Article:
Obviously, locating a water source in these high and low desert regions can be a daunting task. Although physically scouting areas can help yield this liquid gold, Steve says the most efficient way is to utilize Google Earth. “Simply set the date ranges in the timeline between May and June, which is the driest time of year in the Southwest, and look for the lush green spots. They will usually be located in canyons and may not be as obvious as you may think. However, if you can locate a permanent water source or two, regardless of the season you are planning to hunt, good numbers of both Coues deer and mule deer could very well be using it.”

Rut Power!

As mentioned previously, the Coues deer rut generally kicks off in late-December and runs through January. One of the most effective tactics Steve employs during this crazy love season is using rattling and/or grunting techniques to bring an aggressive buck into range. Ideally, he likes to locate an unsuspecting buck bedded or dogging a hot doe and slip to within 80 to 100 yards and crash the horns together. Coues bucks tend to be more aggressive by nature, and it usually doesn’t take much to get one to come in to investigate.

Guarding large community scrapes can also be effective during the initial phase of the rut. These tend to be hubs for both buck and doe activity and can be great locations to capitalize on a buck on the move. “Don’t overlook water this time of year, either,” Steve said, “especially if it’s a really dry year. Bucks will be on their feet throughout the day searching for and running does, and water will be a necessity.”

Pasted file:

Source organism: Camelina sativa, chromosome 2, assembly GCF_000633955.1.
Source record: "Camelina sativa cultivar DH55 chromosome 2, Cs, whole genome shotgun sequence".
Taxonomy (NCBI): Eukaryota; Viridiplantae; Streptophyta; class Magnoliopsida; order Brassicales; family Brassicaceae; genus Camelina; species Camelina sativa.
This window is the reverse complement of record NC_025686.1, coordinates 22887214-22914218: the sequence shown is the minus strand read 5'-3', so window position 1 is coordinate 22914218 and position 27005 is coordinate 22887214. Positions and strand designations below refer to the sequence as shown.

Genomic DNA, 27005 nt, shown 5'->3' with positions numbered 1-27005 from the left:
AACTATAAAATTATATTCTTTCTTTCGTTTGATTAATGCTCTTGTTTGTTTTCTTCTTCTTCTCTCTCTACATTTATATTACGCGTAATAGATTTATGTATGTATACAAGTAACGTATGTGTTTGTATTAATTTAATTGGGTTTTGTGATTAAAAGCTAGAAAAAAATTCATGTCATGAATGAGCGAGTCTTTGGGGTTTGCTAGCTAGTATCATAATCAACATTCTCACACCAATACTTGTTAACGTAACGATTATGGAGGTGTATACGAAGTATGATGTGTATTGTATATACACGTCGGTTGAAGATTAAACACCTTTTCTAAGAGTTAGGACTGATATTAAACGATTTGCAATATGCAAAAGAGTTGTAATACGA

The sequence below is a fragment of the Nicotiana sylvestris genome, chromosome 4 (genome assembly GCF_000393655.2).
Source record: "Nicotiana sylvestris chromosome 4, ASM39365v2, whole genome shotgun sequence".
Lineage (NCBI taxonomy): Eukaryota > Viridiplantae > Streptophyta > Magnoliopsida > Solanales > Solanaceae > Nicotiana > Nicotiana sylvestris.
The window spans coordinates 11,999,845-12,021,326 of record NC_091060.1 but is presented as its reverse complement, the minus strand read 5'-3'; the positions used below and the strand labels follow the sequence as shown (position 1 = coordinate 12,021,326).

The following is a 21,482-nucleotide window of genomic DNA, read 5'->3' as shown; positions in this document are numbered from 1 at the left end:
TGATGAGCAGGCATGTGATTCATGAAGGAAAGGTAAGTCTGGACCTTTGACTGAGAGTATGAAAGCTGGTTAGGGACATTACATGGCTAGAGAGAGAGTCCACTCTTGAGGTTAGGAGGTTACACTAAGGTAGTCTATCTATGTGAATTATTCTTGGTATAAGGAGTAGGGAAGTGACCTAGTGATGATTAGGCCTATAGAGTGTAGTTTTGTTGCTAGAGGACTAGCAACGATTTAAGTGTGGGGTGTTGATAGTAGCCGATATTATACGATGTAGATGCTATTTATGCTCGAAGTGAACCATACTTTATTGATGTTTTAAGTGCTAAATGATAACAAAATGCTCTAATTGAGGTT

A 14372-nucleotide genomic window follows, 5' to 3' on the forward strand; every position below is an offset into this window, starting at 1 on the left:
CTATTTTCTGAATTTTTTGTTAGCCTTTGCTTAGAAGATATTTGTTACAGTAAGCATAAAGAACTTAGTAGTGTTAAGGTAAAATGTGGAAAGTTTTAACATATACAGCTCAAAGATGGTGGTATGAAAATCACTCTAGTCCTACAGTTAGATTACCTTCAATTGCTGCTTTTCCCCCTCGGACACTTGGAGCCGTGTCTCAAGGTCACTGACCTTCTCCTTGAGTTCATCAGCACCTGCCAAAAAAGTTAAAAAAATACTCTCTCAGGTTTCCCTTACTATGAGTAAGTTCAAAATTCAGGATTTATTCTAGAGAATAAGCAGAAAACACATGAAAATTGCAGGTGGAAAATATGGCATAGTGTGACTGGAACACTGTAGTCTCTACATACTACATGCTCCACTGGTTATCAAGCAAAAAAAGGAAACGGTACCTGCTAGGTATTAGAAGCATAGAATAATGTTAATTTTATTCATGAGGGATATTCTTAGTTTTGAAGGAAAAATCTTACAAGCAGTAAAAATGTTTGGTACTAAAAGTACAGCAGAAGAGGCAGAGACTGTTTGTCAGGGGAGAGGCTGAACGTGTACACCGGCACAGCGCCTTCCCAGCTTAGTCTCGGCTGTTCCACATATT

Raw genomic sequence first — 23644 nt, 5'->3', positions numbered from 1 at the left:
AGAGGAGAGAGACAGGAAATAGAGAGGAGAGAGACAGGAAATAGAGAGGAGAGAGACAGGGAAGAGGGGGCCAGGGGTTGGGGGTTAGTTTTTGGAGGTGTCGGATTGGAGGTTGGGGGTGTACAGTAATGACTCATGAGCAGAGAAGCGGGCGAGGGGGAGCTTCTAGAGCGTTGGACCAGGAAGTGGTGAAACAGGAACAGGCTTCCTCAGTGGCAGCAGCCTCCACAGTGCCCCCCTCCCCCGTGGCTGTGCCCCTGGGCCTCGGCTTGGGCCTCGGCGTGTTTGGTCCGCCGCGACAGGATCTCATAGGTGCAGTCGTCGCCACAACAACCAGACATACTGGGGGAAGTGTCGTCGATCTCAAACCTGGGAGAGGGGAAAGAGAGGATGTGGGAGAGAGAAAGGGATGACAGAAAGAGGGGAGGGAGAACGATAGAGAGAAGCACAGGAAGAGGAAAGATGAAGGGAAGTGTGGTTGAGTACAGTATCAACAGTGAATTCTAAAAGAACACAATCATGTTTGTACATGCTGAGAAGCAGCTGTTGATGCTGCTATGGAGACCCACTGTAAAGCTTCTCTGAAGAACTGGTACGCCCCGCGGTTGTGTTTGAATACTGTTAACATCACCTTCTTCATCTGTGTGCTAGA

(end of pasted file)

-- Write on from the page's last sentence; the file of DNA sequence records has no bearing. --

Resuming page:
For the mule deer freak, the season structure is similar to that of the Coues, and with the over-the-counter tag being good for either species, you can hop from one species to another if the opportunity arises. Desert mule deer and Coues deer country does overlap in many areas. That being said, although the seasons are similar, tactics are a little different.

When it comes to hunting water, Steve sees less consistency with mule deer hitting a specific water source day in and day out. However, if trail cameras reveal a particular buck is hitting one regularly, don’t be afraid to put in the man hours.

Solid mule deer bucks such as this can be found throughout Arizona’s vast Southwest desert country. Keys to success, depending on the time of year, include glassing, spot-and-stalk, waterhole sits and rattling.
Solid mule deer bucks such as this can be found throughout Arizona’s vast Southwest desert country. Keys to success, depending on the time of year, include glassing, spot-and-stalk, waterhole sits and rattling.

Desert Muley Tips